Tandem gait

In today's world, Tandem gait is a topic that has become increasingly relevant. From its impact on society to its influence on the environment, Tandem gait is an aspect that we cannot ignore. Over the years, it has aroused great interest and generated debates in various areas. That is why in this article we will explore Tandem gait in depth, analyzing its different facets and its role in today's world. Whether on a personal, social or global level, Tandem gait has a significant impact that deserves to be fully understood.

Tandem gait is a gait (method of walking) with very small steps in a straight line so that, with each step, the heel of the foot that steps forward is placed immediately in front of, or just touching, the toes of the rear/supporting foot.

Neurologists may ask someone to walk as if they are on a tightrope to bring forth tandem gait.

Neurologists sometimes ask patients to walk in a straight line using tandem gait as a test to help diagnose ataxia, especially truncal ataxia, because sufferers of these disorders will have an unsteady gait. Walking in tandem magnifies the unsteadiness. However, the results are not definitive, because many disorders or problems can cause unsteady gait (such as vision difficulties, problems with the motor neurons, associative cortex or weakness of the lower limbs due to non-neurological causes). Therefore, inability to walk correctly in tandem gait does not prove the presence of ataxia.[citation needed]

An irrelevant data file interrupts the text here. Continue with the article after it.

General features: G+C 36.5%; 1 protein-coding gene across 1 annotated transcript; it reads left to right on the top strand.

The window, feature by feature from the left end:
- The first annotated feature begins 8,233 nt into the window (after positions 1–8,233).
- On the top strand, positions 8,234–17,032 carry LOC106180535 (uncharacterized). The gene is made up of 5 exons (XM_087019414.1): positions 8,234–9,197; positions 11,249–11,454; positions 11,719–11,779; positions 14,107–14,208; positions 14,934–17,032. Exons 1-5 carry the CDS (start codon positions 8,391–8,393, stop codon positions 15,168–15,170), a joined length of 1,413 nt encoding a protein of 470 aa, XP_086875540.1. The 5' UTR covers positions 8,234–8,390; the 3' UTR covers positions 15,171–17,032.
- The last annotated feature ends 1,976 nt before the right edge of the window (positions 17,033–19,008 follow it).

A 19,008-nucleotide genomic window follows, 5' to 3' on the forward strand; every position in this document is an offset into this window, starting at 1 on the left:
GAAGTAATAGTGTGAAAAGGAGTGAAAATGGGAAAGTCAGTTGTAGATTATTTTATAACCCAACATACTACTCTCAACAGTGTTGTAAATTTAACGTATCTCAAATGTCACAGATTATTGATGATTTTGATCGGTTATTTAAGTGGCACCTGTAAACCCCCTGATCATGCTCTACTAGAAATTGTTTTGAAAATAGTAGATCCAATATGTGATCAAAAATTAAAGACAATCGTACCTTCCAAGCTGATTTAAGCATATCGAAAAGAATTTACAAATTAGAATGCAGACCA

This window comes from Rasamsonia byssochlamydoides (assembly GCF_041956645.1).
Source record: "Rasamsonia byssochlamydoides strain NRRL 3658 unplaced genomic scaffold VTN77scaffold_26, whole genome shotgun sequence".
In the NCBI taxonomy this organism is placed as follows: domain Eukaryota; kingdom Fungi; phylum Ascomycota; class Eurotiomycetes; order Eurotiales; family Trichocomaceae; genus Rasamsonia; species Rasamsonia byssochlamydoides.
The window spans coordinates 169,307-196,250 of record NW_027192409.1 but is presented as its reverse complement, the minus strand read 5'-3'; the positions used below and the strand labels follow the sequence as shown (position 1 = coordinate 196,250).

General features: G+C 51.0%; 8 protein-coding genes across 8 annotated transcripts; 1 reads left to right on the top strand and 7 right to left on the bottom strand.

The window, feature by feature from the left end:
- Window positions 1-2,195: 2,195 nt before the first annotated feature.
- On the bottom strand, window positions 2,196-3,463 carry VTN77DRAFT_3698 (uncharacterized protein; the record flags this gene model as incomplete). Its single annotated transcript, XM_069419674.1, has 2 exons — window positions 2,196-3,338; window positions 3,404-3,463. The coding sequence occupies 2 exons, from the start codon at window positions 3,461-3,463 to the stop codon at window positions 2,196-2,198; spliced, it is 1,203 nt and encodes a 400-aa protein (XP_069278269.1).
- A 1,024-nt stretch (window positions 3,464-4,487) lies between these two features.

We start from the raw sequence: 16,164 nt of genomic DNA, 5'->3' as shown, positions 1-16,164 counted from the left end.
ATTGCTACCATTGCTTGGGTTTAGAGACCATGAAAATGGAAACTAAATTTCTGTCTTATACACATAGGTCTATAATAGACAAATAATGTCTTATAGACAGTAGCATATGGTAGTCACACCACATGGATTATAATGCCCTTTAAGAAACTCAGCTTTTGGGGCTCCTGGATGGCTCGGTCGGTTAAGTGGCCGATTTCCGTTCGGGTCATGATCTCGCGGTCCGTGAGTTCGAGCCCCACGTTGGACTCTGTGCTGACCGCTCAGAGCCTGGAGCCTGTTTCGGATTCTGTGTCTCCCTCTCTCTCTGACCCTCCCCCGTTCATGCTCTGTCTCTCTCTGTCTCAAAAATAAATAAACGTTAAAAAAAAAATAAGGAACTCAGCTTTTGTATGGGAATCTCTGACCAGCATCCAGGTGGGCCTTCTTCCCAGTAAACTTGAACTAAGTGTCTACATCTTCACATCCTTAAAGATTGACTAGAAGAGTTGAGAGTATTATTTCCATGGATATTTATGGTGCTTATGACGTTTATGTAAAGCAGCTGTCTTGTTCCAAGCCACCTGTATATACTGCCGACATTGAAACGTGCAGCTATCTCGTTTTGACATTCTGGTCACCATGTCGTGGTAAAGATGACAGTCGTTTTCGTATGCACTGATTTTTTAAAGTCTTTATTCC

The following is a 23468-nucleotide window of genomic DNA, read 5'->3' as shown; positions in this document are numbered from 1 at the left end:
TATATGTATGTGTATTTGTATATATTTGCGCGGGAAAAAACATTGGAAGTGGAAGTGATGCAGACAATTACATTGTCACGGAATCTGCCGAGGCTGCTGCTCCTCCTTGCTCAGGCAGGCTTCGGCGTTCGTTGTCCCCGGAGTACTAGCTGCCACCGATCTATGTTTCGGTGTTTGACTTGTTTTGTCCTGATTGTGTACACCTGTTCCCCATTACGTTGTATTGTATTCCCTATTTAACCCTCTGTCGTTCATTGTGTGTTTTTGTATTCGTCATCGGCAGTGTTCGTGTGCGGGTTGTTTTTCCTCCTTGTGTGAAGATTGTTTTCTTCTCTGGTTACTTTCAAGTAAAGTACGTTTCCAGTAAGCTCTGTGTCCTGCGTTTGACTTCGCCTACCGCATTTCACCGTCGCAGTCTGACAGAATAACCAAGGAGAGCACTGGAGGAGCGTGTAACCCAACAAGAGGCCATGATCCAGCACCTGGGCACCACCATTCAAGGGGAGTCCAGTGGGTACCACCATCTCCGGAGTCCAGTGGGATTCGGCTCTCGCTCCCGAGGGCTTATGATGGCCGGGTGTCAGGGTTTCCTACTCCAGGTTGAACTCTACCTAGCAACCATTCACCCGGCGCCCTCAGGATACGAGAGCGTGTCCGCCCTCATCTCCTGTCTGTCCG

Profoundly affected tandem gait with no other perceptible deficits is a defining feature of posterior vermal split syndrome.

Suspects may also be asked to perform a tandem gait walk during the "walk and turn" part of a field sobriety test.

References

  1. ^ Bastian, AJ; Mink, JW; Kaufman, BA; Thach, WT (October 1998). "Posterior vermal split syndrome". Annals of Neurology. 44 (4): 601–10. doi:10.1002/ana.410440405. PMID 9778258. S2CID 30170682.
  2. ^ http://www.nhtsa.gov/People/injury/alcohol/SFST/appendix_a.htm [dead link]

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